*Department of Infectious Diseases, University of Torino, Torino, Italy, †Unit of Infectious Diseases, University of Verona, Verona, Italy, ‡Unit of Infectious Diseases, Galliera Hospital, Genova, Italy
To the Editors:
Use of unboosted atazanavir (ATV) in selected patients is an attractive option due to its convenience and favorable metabolic profile. In Induction-Maintenance With Atazanavir in HIV Naive Patients (INDUMA) study,1 switching from 300 mg boosted by 100 mg of ritonavir to unboosted 400 mg ATV-containing regimen was recently shown to be virologically equivalent as compared with continuation of ATV/ritonavir as a first-line regimen. However, lower plasma concentrations and higher interindividual variability associated with unboosted dosing could lead to inadequate ATV plasma exposure and increased risk of virological failure.2,3 Coadministration of tenofovir (TDF) with unboosted ATV is contraindicated by current guidelines4 because the former has been shown to further decrease ATV plasma exposure (area under the curve and minimum concentration by 25% and 40%, respectively).5 However, it is not clear at which stage this interaction occurs, and there are no data on the impact of the latter in the clinical setting, considering that this association was not allowed in any trials. Nevertheless, some observational studies pointed out a good clinical outcome, and ATV plasmatic levels above the minimum effective concentration (150 ng/mL) in patients switching from a fully suppressive boosted ATV-containing regimen regardless of TDF use.6 In such context, off-label use of such association is not infrequent among Italian prescribers due to convenience and excellent tolerability along with limited alternatives to a TDF-containing backbone. In a proportion of patients, moreover, staggered doses of TDF and unboosted ATV have been administered, to avoid a possible interference on absorption of the latter, previously assumed as a possible mechanism of such drug interaction.7
Therefore, our aim was to evaluate the impact of coadministration of TDF on unboosted ATV plasma exposure in the clinical setting. We analyzed our therapeutic drug monitoring (TDM) registry (collecting samples from various HIV facilities in Italy) to evaluate ATV plasmatic concentrations in patients taking 400 mg once daily. Main exclusion criteria were age below 18 years, concomitant administration of interacting drugs (excluding TDF), pregnancy, severe hepatic impairment, self-reported adherence below 80%. Samples collected 24 ± 3 hours after ATV administration were considered. Measurements of ATV plasma concentration were performed by a validated high-performance liquid chromatography method.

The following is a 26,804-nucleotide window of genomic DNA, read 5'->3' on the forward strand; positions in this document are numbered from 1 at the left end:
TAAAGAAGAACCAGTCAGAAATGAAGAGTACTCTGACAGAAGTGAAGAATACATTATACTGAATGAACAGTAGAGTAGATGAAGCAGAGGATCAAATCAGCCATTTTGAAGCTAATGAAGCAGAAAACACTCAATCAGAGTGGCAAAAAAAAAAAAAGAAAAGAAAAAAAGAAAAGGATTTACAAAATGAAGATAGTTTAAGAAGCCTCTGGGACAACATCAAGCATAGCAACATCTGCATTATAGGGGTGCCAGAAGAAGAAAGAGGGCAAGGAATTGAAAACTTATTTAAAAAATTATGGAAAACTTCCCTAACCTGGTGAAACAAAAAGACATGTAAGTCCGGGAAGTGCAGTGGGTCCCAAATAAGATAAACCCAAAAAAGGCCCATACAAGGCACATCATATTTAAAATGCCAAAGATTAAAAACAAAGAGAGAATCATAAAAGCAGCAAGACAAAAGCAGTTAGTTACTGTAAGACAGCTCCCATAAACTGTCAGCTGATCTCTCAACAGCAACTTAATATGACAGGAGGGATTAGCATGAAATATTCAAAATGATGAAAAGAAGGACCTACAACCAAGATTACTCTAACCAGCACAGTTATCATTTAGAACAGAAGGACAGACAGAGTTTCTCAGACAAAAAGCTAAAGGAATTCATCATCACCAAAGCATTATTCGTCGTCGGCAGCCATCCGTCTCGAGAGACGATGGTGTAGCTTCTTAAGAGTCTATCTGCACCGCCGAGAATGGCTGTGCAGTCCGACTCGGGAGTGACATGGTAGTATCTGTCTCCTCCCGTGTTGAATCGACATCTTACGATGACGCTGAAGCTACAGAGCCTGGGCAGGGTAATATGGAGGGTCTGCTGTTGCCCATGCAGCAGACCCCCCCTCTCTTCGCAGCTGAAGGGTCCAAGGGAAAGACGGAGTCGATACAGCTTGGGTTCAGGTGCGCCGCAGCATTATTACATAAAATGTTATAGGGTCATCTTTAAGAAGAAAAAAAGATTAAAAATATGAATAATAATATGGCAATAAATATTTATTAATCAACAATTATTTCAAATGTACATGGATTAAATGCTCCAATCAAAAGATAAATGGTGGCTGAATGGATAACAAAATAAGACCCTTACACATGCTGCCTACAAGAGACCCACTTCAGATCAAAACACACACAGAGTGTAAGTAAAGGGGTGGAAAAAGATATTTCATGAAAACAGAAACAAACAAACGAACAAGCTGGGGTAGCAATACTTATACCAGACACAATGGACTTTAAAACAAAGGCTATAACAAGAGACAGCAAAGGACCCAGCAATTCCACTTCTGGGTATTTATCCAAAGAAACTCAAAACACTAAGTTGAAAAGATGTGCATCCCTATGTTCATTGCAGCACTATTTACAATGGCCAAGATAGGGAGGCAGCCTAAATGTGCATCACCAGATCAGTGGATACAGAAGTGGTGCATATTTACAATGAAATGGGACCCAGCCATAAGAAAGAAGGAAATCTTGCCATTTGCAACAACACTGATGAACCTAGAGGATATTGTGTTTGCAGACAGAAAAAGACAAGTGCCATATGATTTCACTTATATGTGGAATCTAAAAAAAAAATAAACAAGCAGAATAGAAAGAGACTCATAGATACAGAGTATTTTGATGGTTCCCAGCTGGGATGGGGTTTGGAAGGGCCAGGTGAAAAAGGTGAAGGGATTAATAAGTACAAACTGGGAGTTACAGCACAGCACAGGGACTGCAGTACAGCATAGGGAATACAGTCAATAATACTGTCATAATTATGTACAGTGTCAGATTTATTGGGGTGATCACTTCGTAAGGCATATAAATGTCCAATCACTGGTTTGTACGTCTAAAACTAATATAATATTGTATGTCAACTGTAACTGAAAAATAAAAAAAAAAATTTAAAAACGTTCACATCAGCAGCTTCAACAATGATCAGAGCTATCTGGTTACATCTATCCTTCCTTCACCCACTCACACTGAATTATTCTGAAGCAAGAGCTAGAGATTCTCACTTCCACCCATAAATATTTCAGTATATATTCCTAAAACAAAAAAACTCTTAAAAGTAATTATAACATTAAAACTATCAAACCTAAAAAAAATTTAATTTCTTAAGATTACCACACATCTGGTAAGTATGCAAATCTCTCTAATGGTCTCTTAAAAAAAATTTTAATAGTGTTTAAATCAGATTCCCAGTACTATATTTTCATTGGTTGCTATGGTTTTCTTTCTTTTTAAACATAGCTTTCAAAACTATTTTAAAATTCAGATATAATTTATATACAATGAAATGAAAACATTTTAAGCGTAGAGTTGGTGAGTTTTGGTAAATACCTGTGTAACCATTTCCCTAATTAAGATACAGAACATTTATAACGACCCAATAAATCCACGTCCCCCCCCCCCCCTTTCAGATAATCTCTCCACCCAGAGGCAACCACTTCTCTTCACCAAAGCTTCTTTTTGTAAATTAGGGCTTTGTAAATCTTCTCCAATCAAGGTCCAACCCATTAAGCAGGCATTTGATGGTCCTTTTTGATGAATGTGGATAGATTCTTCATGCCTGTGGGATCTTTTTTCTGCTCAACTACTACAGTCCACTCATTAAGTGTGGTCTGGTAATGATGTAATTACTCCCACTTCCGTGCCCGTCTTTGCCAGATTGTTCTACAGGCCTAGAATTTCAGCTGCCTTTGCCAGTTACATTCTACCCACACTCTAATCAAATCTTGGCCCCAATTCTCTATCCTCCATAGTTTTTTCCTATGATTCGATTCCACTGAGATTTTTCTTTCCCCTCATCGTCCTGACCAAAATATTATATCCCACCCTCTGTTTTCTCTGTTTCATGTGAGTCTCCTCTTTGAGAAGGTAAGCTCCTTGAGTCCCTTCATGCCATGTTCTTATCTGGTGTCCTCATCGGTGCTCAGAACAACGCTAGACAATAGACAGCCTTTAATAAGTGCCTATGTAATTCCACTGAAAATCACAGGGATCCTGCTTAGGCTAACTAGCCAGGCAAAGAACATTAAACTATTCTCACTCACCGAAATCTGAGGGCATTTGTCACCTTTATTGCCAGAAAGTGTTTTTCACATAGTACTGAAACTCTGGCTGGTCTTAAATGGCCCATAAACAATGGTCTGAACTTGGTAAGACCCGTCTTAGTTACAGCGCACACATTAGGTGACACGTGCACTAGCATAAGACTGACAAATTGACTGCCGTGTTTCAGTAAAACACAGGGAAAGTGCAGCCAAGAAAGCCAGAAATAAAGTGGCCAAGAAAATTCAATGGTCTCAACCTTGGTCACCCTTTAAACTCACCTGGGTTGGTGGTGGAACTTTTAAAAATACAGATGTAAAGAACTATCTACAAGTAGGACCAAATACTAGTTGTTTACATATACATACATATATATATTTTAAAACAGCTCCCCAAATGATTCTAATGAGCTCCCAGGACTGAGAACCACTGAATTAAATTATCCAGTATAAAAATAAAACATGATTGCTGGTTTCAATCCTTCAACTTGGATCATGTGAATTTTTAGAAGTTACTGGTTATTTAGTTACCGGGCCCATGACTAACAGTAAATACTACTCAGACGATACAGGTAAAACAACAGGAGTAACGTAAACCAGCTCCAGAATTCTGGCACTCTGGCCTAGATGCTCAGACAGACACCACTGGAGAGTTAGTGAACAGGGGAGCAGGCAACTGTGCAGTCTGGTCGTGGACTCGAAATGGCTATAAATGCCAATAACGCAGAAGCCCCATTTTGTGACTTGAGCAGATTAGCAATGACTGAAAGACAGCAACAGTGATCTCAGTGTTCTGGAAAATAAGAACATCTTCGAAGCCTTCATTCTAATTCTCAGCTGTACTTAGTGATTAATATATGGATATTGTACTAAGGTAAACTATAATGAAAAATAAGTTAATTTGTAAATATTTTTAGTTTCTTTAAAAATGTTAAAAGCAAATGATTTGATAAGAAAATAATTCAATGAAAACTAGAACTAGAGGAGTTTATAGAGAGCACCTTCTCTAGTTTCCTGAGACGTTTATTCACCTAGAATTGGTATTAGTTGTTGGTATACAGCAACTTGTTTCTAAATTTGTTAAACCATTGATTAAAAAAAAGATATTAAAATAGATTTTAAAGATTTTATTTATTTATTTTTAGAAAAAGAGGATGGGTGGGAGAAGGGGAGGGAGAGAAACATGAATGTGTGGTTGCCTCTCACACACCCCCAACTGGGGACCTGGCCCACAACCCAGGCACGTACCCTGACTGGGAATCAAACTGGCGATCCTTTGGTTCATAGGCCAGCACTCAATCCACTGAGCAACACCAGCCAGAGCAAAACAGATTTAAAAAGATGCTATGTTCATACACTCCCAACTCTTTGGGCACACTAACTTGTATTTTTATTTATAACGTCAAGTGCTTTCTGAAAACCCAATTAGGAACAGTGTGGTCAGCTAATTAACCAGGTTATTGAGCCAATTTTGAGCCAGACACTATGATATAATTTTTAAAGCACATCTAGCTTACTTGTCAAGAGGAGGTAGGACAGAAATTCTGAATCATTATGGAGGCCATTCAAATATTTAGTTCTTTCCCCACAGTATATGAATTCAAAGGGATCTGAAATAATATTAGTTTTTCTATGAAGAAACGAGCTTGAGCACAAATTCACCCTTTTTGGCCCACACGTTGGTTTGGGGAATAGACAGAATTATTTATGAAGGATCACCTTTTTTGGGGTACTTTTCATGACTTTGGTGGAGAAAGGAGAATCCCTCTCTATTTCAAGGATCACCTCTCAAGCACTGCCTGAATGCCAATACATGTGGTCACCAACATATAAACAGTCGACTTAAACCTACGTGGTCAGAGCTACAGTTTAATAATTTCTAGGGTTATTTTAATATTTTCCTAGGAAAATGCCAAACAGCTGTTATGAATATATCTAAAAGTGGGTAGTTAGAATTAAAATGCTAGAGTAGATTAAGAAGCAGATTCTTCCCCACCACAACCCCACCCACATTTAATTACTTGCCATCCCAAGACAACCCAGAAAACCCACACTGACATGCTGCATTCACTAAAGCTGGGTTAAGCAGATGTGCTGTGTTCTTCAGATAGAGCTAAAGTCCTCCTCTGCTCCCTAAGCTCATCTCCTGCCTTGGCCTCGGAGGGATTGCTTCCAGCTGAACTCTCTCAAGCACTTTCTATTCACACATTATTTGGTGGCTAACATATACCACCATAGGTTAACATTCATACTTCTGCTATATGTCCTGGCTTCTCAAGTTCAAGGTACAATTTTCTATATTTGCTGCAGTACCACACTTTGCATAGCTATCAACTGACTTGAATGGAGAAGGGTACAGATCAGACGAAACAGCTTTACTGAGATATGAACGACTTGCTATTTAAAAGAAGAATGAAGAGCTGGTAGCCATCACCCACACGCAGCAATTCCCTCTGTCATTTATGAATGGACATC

One hundred three patients were included (males 57.3%). Mean age and body mass index were 46 years and 23.6, respectively. Each patient had a mean of 1.6 samples analyzed. Median (interquartile range) ATV Ctrough was 110 (52-229) ng/mL, and 59 patients (57.3%) had a value below the minimum effective concentration. Nucleoside/nucleotide reverse transcriptase inhibitors-based backbone contained TDF in most cases [74 (71.8%) patients], followed by emtricitabine [48 patients (46.6%)], lamivudine [28 patients (27.2%)], and abacavir [22 patients (21.4%)]. Patients in the TDF group were considered separately if they were taking TDF and ATV simultaneously or with a delay of at least 9 hours [42 of 74 patients (56.7%)]. TDF coadministration did not result in a significant reduction of plasmatic concentrations of ATV [119.6 (51.8-286) ng/mL without TDF vs. 108.9 (51-227.8) ng/mL with TDF; P = 0.8, Mann-Whitney Test] and no significant effect of the different timing strategies on ATV plasmatic levels was shown [179.3 (64-262) ng/mL when coadministered vs. 107 (34.5-199) ng/mL when staggered, P = 0.16]. Neither significant difference was found in the proportion of patients below the 150 ng/mL cutoff in the group without TDF [17 (58.6%)] vs. the TDF group [42 (56.7%)] (P = 0.86) nor if TDF administration was concomitant [15 (46.8%)] or staggered [27 (64.3%)] (P = 0.13).
Even with the limits that a TDM registry analysis embodies, 2 issues raise by our data. First of all, timing strategies seeking avoidance of interaction between TDF and ATV did not result in any significant difference of ATV exposure, supporting an interaction mechanism not related to the drug absorption.8 Second, a sizeable proportion of patients showed ATV Ctrough below the threshold of clinical efficacy, but TDF was not associated with lower ATV plasma concentration. These findings suggest that a very high interindividual variability may influence ATV plasma exposure to a greater extent than the interaction with TDF. Pharmacogenetic studies9,10 reported a clear effect of specific mutated alleles on ATV exposure, whose magnitude (65%-78%) was higher as compared with that known of TDF interaction. On the other hand, this implies that a not negligible proportion of patients (43.2 % in our study) can benefit from such coadministration, keeping an adequate ATV plasma exposure. In other words, unboosted ATV and TDF concomitant use could not be considered a priori contraindicated as generally reported in guidelines, but it could be feasible with TDM of ATV. Further clinical investigation is warranted to assess individual factors predicting the feasibility of unboosted ATV and TDF coadministration.
Andrea Calcagno, MD*
Stefano Bonora, MD*
Maria Cristina Tettoni, MD*
Antonio D'Avolio, BSc, MSc*
Giovanni Di Perri, MD, PhD*
Massimiliano Lanzafame, MD†
Giovanni Penco, MD‡
*Department of Infectious Diseases, University of Torino, Torino, Italy
†Unit of Infectious Diseases, University of Verona, Verona, Italy
‡Unit of Infectious Diseases, Galliera Hospital, Genova, Italy
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